Ishmael Butler is a trailblazer through and through. His influence can be traced back to the 90s, when Butler was one half of Digable Planets, one of the first groups to merge jazz and hip-hop. Today, Butler continues to innovate and challenge listeners with his latest musical endeavor, Shabazz Palaces. Shabazz Palaces often seems to transcend genre entirely, accessing new musical dimensions that can feel completely otherworldly.
Ahead of his performance at Eaux Claires festival in Wisconsin this August, we had the pleasure of chatting with the musical innovator about everything from ceremonial performance mask-wearing to genre labels as marketing tactics.
So it looks like this summer is going to be a big touring summer for you, supporting Radiohead in LA and even reuniting with Digable Planets for some shows. You’ve described performing music as a kind of ceremony, complete with rituals. What kind of rituals are involved for Shabazz Palaces when performing live?
Ishmael Butler: Some of them are just kind of personal and private, but like, getting in the right mind state, being relaxed, and having on the right adornments to be able to be prepared to channel the things that come your way, you know? When you’re playing and performing and reaching into those ethers to try to pull out a performance and a show. Transcendental states of mind I’m trying to reach, so just things that aid that.
The Lese Majesty track "Forerunner Foray” shares a name with a novel written by Andre Norton, one of the biggest names in science fiction writing. How, if at all, are the two “Forerunner Forays” connected?
Well I came to know the those words in that sequence from the book. I read the book, I read a lot of Andre Norton books, and I mean it’s abstract and using poetic images but it’s directly related to the book, for sure.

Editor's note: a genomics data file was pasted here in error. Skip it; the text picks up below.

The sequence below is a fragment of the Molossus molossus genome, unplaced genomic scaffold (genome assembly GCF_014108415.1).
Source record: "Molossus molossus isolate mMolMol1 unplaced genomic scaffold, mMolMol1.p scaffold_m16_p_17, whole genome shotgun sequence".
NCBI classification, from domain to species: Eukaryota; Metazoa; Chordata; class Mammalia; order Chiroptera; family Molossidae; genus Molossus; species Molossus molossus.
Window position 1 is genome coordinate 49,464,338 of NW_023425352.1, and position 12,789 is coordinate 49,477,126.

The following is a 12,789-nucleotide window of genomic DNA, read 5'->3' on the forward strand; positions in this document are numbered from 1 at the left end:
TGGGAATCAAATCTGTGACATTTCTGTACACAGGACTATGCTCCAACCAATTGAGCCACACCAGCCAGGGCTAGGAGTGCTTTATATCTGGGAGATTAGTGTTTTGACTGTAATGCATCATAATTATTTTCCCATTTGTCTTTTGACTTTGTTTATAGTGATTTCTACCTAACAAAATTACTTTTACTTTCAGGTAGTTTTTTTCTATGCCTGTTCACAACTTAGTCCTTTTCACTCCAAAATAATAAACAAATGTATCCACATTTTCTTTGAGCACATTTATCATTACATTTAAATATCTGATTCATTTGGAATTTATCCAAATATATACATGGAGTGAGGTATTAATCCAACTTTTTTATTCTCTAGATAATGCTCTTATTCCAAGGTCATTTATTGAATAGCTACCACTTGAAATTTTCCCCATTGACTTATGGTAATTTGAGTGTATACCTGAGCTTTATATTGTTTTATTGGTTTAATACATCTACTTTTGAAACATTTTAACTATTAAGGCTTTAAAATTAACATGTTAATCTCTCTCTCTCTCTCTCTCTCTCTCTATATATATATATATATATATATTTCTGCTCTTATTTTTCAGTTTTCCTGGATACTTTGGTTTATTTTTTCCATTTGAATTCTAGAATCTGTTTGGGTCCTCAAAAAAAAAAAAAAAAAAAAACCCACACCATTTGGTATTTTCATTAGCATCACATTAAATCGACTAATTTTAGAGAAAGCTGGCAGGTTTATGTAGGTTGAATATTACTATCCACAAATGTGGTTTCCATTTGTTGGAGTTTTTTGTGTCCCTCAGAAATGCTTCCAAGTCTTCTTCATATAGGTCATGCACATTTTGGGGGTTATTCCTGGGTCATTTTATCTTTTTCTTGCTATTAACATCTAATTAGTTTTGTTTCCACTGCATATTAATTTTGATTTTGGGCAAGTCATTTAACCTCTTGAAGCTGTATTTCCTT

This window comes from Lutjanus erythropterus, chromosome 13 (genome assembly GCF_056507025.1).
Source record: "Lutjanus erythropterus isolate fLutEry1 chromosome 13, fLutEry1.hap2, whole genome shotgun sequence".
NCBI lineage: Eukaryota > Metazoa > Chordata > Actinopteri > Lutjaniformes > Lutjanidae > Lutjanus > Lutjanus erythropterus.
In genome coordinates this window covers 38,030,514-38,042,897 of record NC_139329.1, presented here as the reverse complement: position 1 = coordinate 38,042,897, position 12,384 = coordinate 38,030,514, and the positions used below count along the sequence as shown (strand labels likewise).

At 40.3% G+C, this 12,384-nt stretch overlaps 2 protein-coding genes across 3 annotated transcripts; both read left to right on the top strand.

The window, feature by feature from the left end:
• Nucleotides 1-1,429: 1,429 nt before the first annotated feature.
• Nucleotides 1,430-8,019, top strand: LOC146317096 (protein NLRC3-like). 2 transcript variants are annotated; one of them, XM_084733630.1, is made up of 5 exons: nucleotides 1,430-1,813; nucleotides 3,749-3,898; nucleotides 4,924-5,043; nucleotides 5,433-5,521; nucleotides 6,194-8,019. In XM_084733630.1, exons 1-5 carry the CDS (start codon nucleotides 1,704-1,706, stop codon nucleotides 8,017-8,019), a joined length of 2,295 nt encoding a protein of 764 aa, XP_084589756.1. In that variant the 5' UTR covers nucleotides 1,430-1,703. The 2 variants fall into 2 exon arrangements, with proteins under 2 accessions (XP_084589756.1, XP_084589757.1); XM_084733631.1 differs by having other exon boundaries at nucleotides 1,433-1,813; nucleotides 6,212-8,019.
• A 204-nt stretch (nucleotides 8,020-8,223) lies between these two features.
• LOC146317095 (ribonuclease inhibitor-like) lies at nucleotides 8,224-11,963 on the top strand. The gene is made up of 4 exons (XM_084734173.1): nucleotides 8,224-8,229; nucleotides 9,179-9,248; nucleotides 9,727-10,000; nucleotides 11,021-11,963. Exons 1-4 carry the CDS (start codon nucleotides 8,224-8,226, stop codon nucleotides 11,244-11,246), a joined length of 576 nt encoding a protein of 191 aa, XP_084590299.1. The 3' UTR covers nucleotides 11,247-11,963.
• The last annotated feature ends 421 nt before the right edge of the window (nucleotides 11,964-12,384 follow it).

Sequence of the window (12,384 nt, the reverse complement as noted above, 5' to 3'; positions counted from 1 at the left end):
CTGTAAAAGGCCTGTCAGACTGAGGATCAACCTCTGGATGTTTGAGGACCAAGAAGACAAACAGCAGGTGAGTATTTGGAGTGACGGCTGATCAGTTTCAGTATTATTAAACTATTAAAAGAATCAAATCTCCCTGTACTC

When Shabazz Palaces was first starting out, your identity and the identity of your collaborators were anonymous and you rarely interacted with the press. When I see photos of Shabazz Palaces performing live in mask-like headdresses, I can’t help but think of artists like MF DOOM or Daft Punk that have made a career for themselves behind the anonymity of a mask. Have you ever considered taking mask-wearing to the next level and using it as a tool for anonymity and ensured focus on the music?
Well, to look into the wearing of masks for ceremonial performance, you gotta look back farther than MF DOOM and Daft Punk, you know what I’m saying? And so for us it’s less about hiding who’s behind the mask as a personality and more about representing something more universal than a self when you’re performing. So it’s not really like you’re hiding behind the mask, and that’s gonna be the hook and the look to the performance. It has more to do with ancient rituals: African stuff, indigenous people from all lands of the world more than just kinda like something cool to do for the performance. That being said, I’m actually talking to the brother that made the masks we wore before about possibly doing something new, so that stays as something we might go to as part of our performance aspect.
Do you ever fear that your rejection of telling a Shabazz Palaces backstory in favor of a focus on the music is so unusual in music listening culture that it could have the opposite effect from your intentions? That it creates a shroud of mystery that makes people want to go out and learn more about you as people?
Well it’s never really been about being mysterious for the sake of that, you know? Just because every single artist goes about things the exact same way and this is just what you do, you come up with as much backstory as you can, and you throw it up there and hopefully somebody will be interested in it. Just cause everybody does that, I don’t necessarily think that it works, or that it matters. I think every artist should find their own path and do their own thing rather than trying to shove what their characteristics are into this bag of protocol or routine. So it was misinterpreted, “oh they’re trying to be mysterious, that’s their marketing claim” and it’s like “Look, we make music. So we’re going to do that, and then put it out. And whatever happens, and whoever likes it or wants to come see it or talk to us about it, we will.” It was never against the press or we’re not gonna talk to people in the media or anything like that. It was just like the auspice is always gonna be the music, the entree was gonna be the music, rather than propaganda, you know what I mean?